grin and bear it


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grin and bear it

To endure an unpleasant situation while remaining somewhat good-natured. Well, a delayed flight isn't an ideal situation, but we'll just have to grin and bear it.
See also: and, bear, grin

grin and bear it

Fig. to endure something unpleasant in good humor. There is nothing you can do but grin and bear it. I hate having to work for rude people. I guess I have to grin and bear it.
See also: and, bear, grin

grin and bear it

Put up good-humoredly with adversity, with good humor, as in It's no fun being sick for the holidays, but you might as well grin and bear it. Also put as grin and abide in the 19th century, this expression became so well known that Sam Walter Foss (1858-1911) made a pun on it in his poem, "The Firm of Grin and Barrett": "Never yet was any panic Scared the firm of Grin and Barrett."
See also: and, bear, grin

grin and bear it

If you grin and bear it, you accept or tolerate something bad, such as a problem or a pain, because you believe you cannot change it. In the past, a royal trapped in a loveless marriage would have been obliged to grin and bear it. Severe or recurrent abdominal pain should always be checked. Don't just grin and bear it.
See also: and, bear, grin

grin and bear it

suffer pain or misfortune in a stoical manner.
The usual modern sense of grin is less sinister than its earliest senses: when it entered the language it primarily meant ‘an act of showing the teeth’ or ‘a snarl’. From the mid 17th century to the mid 18th century, a grin was generally used in a derogatory way or in unfavourable contrast to a cheerful smile . The sense of grin in grin and bear it retains the earlier associations with showing your teeth in a grimace of pain or anger. Grin and abide is recorded as a proverb in the late 18th century; the modern version dates from the late 19th century.
See also: and, bear, grin

grin and ˈbear it

(informal) (only used as an infinitive and in orders) accept something unpleasant without complaining: If the trip is a disaster, you’ll just have to grin and bear it.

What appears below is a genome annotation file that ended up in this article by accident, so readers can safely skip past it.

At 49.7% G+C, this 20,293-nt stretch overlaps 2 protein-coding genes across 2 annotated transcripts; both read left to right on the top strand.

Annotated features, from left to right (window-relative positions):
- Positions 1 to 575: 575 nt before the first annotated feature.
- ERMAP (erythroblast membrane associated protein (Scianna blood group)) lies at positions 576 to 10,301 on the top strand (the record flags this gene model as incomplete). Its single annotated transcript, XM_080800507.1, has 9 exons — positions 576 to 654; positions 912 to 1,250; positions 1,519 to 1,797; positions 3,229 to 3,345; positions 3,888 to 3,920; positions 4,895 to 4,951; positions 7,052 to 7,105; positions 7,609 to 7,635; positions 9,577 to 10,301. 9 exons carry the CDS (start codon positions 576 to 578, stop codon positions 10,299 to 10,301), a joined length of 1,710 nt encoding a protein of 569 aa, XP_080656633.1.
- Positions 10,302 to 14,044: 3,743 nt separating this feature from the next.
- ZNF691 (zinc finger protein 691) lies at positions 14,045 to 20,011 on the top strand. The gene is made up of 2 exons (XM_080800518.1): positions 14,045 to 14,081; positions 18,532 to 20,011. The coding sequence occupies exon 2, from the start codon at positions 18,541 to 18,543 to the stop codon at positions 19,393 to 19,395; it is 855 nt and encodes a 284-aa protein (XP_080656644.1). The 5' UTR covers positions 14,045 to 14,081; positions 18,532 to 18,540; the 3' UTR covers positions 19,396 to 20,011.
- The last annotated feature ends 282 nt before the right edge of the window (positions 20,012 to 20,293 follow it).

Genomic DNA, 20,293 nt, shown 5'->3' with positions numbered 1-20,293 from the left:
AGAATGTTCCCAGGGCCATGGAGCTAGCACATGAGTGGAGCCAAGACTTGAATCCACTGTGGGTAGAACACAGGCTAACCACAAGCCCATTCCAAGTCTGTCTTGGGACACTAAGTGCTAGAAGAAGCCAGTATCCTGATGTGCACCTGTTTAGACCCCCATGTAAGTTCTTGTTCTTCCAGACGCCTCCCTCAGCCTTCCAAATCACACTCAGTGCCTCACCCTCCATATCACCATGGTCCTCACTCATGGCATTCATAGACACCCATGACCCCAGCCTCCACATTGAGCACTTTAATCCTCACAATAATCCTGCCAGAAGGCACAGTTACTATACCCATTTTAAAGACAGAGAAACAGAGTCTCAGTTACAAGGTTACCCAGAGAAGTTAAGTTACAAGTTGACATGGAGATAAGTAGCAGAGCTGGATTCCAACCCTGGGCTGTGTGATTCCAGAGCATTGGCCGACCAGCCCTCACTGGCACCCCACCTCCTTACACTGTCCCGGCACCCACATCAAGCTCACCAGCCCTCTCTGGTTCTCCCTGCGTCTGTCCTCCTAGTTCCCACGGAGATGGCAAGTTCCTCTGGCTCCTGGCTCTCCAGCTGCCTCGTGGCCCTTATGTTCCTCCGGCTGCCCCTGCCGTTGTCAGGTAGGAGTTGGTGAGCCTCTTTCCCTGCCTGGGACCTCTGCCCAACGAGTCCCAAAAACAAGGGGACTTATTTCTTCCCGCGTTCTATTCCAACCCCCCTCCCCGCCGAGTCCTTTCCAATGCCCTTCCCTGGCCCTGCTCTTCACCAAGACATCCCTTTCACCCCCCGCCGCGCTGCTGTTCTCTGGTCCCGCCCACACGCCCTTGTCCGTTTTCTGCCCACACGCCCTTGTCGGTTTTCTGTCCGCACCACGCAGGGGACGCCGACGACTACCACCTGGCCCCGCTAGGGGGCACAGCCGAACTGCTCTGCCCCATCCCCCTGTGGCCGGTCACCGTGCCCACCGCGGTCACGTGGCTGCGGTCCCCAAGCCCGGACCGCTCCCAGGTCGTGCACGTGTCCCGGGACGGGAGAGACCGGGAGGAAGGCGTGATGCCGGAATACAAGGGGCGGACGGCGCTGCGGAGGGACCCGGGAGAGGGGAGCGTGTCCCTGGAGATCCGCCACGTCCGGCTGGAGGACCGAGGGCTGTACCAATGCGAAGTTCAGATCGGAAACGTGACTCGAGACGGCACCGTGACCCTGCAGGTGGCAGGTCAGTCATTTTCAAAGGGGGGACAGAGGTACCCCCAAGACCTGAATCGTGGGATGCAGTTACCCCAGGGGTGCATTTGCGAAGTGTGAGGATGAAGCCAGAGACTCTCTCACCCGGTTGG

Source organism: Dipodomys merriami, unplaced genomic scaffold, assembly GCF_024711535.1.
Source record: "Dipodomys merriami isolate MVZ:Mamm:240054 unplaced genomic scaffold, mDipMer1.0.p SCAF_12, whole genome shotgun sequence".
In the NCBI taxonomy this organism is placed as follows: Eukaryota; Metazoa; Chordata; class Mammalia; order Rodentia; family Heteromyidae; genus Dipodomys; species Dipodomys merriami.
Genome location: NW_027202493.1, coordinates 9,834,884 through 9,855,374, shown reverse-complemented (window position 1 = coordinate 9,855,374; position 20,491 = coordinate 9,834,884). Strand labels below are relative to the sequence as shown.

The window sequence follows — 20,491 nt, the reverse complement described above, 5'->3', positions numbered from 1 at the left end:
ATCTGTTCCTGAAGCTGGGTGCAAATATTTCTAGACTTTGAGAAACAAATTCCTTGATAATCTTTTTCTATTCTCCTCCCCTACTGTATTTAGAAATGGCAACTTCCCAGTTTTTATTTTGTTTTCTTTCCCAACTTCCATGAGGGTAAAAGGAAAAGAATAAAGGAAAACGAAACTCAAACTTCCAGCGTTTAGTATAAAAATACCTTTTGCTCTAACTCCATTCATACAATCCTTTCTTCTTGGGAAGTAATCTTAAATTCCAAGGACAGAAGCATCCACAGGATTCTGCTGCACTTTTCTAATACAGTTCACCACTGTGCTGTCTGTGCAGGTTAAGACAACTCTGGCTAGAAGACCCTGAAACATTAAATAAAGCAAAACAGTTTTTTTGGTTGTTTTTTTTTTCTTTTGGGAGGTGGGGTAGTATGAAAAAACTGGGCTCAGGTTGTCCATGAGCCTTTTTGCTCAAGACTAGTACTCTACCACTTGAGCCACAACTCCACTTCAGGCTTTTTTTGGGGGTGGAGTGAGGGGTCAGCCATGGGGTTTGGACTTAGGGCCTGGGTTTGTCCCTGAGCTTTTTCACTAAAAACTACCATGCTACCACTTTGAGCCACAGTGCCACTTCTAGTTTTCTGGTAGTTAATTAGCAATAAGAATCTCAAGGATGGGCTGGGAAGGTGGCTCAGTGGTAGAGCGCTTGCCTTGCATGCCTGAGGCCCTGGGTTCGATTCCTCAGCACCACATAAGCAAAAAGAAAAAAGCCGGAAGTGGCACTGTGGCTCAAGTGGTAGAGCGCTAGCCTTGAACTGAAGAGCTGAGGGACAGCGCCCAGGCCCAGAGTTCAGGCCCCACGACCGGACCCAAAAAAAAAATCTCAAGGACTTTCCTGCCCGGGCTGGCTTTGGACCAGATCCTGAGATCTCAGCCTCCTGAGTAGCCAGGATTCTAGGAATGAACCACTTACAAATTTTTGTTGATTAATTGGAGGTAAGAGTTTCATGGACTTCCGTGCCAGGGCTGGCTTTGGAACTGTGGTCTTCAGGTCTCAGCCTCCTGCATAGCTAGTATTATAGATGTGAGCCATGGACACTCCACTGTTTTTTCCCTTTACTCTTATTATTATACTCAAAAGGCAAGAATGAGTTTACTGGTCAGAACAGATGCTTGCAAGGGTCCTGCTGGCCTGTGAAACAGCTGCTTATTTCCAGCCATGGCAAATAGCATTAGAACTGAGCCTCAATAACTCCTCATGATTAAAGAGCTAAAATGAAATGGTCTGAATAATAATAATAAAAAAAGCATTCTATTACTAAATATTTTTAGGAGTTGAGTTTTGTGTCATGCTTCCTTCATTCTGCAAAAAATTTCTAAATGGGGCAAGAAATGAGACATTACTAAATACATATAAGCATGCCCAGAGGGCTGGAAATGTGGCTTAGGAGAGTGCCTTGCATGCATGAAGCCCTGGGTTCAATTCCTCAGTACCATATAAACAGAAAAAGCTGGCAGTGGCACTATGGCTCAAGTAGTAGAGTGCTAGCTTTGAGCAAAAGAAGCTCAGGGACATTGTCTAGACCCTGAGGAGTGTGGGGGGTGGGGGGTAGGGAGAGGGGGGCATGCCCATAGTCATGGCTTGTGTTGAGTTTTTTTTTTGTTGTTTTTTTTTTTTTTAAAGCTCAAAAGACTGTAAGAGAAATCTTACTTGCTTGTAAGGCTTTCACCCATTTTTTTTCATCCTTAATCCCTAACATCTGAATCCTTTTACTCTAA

See also: and, bear, grin

grin and bear it

Put up with adversity with good humor. This expression originated as grin and abide. It so appears in Erasmus Darwin’s Zoonomia (1794), “We have a proverb where no help could be had in pain, ‘to grin and abide,’” so it presumably was a well-known saying by then. A few years earlier W. Hickey wrote in his Memoirs (1775), “I recommend you to grin and bear it (an expression used by sailors after a long continuance of bad weather).” It has been a cliché for about a hundred years, well known enough for poet Sam Walter Foss (1858–1911) to pun on it in his The Firm of Grin and Barrett (“Never yet has any panic scared the firm of Grin and Barrett”).
See also: and, bear, grin
References in periodicals archive ?
The Grin And Bear It obstacle course in Coventry's War Memorial Park on June 7 is the nbrainchild of Jane McGaffney (inset), community fundraiser for Zoe's Place in Ash Green
GRIN AND BEAR IT: Charlie Smith of Stratford with some of the teddy bears.
THE Queen had no choice but to grin and bear it when a fan put his arm round her for a photo yesterday.
"There is not much we can do but grin and bear it - but we are not doing much grinning.
Buy yourself some earplugs and grin and bear it every once in a while but, in return, let him know you'd like him to spend some nights at home relaxing and doing what you want to do.
My doctor says I have to grin and bear it. Surely not.
We guess the loser will just have to grin and bear it.
I can't afford to go private so I grin and bear it - while I've got teeth."
FRIENDS star Jennifer Aniston learns how to grin and bear it for a TV documentary.